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I am aware of Gödel's second incompleteness theorem, the proven existence of several unprovable statements (in ZFC), and the possibility that a formal system may include statements that are unprovably unprovable, that is, that there are statements in them which cannot be proven by them, but additionally, they cannot even be proven to be unprovable by them. My question is this:

Can the existence of unprovably unprovable statements be proven/disproven in ZFC or a (not necessarily conservative) extension like TG or MK?

(I am aware of a similar question which asks if there can be unprovably unprovable statements in formal systems, however this asks if the existence of such statements is provable in ZFC, which is a different matter)


marked as duplicate by Asaf Karagila logic Jul 25 '17 at 11:47

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  • $\begingroup$ I am aware of several other duplicates as well. If anyone can be bothered to find them, I can add them to the list of duplicates above. $\endgroup$ – Asaf Karagila Jul 25 '17 at 11:48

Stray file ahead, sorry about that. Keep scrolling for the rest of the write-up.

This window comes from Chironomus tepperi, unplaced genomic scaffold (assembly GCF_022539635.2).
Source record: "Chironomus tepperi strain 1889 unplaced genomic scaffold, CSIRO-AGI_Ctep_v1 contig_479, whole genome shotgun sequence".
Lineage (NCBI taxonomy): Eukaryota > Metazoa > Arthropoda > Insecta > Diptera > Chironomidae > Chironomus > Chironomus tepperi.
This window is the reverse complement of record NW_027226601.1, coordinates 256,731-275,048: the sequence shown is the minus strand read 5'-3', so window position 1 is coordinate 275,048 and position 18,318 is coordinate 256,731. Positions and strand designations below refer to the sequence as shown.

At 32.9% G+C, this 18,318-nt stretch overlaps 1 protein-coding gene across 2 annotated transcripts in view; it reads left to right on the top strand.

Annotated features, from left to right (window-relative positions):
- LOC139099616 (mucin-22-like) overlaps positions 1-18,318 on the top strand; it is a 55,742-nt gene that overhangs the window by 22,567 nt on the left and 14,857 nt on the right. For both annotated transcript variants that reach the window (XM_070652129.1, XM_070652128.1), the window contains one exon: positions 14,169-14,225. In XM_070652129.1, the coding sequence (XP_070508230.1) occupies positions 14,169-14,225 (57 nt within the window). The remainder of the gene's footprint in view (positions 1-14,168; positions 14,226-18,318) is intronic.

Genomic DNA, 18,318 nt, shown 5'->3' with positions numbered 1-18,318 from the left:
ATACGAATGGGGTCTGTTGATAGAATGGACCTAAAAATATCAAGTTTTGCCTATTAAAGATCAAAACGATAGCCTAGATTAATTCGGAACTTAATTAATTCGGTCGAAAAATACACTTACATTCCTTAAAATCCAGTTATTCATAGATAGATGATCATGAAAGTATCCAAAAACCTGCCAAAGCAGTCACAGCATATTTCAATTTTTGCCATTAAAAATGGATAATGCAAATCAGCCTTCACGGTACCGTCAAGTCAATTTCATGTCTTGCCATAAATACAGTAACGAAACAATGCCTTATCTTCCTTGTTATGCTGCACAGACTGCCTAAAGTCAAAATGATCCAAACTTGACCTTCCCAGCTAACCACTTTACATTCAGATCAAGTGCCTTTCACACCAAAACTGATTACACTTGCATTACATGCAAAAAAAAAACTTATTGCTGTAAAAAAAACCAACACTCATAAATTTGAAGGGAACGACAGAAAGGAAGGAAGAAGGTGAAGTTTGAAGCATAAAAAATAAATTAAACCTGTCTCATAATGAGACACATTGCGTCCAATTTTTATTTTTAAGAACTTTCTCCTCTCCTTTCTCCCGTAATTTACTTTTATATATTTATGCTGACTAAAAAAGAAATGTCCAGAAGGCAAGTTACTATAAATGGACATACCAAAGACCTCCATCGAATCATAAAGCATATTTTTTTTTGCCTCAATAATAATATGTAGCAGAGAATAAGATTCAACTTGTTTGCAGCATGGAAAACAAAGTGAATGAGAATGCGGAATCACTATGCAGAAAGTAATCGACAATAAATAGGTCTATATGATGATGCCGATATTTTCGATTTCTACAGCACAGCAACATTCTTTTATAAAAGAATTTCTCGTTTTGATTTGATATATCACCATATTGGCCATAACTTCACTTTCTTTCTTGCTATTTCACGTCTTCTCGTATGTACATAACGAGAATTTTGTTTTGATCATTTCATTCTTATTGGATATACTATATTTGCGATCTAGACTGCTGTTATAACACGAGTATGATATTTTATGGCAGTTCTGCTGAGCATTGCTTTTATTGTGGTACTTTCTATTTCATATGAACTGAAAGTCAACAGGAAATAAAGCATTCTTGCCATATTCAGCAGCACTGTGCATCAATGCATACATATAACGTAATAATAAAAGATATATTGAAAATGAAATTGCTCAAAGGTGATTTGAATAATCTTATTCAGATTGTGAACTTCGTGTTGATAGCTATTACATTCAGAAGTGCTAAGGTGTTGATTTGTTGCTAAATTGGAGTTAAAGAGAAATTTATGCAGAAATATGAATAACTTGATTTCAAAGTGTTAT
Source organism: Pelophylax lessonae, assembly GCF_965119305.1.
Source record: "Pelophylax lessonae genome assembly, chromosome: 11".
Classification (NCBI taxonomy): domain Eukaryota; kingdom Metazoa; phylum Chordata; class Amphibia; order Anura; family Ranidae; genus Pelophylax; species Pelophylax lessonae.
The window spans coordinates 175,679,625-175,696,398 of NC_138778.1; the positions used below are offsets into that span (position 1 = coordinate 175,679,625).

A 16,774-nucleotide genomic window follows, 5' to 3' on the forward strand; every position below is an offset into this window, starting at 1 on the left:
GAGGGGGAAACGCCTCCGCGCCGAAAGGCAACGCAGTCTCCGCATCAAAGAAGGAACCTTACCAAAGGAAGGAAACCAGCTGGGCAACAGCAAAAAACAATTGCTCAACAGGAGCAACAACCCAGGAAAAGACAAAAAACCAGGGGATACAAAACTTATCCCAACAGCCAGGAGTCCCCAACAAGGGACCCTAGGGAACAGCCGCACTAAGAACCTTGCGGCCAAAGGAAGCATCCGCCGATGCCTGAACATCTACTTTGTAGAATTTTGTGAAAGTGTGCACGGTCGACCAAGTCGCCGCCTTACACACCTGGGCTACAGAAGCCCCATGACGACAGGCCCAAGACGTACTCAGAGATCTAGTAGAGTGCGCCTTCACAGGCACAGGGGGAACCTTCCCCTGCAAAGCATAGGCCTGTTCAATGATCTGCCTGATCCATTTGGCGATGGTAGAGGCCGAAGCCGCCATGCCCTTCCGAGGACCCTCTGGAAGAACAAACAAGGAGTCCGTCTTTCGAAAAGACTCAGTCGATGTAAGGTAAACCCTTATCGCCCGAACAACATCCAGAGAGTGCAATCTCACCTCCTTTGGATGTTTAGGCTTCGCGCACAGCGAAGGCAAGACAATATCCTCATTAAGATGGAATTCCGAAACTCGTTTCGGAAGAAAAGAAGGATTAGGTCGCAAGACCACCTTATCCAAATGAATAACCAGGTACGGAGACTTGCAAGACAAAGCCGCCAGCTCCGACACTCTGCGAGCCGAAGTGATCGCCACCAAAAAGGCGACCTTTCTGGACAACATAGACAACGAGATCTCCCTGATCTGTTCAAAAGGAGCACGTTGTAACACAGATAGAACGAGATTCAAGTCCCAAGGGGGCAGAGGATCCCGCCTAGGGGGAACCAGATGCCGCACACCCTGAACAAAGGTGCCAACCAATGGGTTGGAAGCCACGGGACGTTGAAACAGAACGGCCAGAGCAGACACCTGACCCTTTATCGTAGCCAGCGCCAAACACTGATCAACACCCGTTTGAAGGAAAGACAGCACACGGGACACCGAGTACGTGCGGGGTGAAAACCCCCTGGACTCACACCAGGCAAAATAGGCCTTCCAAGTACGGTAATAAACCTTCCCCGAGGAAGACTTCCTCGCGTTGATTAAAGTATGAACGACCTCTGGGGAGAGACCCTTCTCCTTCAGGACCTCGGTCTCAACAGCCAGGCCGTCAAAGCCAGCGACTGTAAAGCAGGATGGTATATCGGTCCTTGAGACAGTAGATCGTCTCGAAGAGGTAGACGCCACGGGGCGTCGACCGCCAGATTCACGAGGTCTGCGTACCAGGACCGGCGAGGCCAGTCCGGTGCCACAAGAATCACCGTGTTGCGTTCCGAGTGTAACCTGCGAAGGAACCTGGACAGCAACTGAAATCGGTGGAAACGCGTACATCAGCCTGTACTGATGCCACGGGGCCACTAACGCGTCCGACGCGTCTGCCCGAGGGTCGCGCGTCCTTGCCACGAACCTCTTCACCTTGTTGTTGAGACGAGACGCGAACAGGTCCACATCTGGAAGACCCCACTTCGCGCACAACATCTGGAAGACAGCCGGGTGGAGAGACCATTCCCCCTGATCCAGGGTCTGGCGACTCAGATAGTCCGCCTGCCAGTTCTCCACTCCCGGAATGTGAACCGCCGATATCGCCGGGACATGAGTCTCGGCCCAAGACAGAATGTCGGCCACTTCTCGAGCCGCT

If a statement of the form

Such-and-such Turing machine never halts.

is independent of your favorite axiom system (that extends Robinson's Q), then it is true in $\mathbb N$.

Therefor a proof that it is independent would also prove that the machine doesn't halt.

And ZFC certainly proves that there are machines that can neither be proved to halt nor proved not to halt (otherwise searching for such a proof would constitute a decision procedure for the halting problem, which we know can't exist).

Putting these together, ZFC proves that if ZFC is consistent, then there exist statements of the above form that are independent of ZFC but cannot be proved to be independent.


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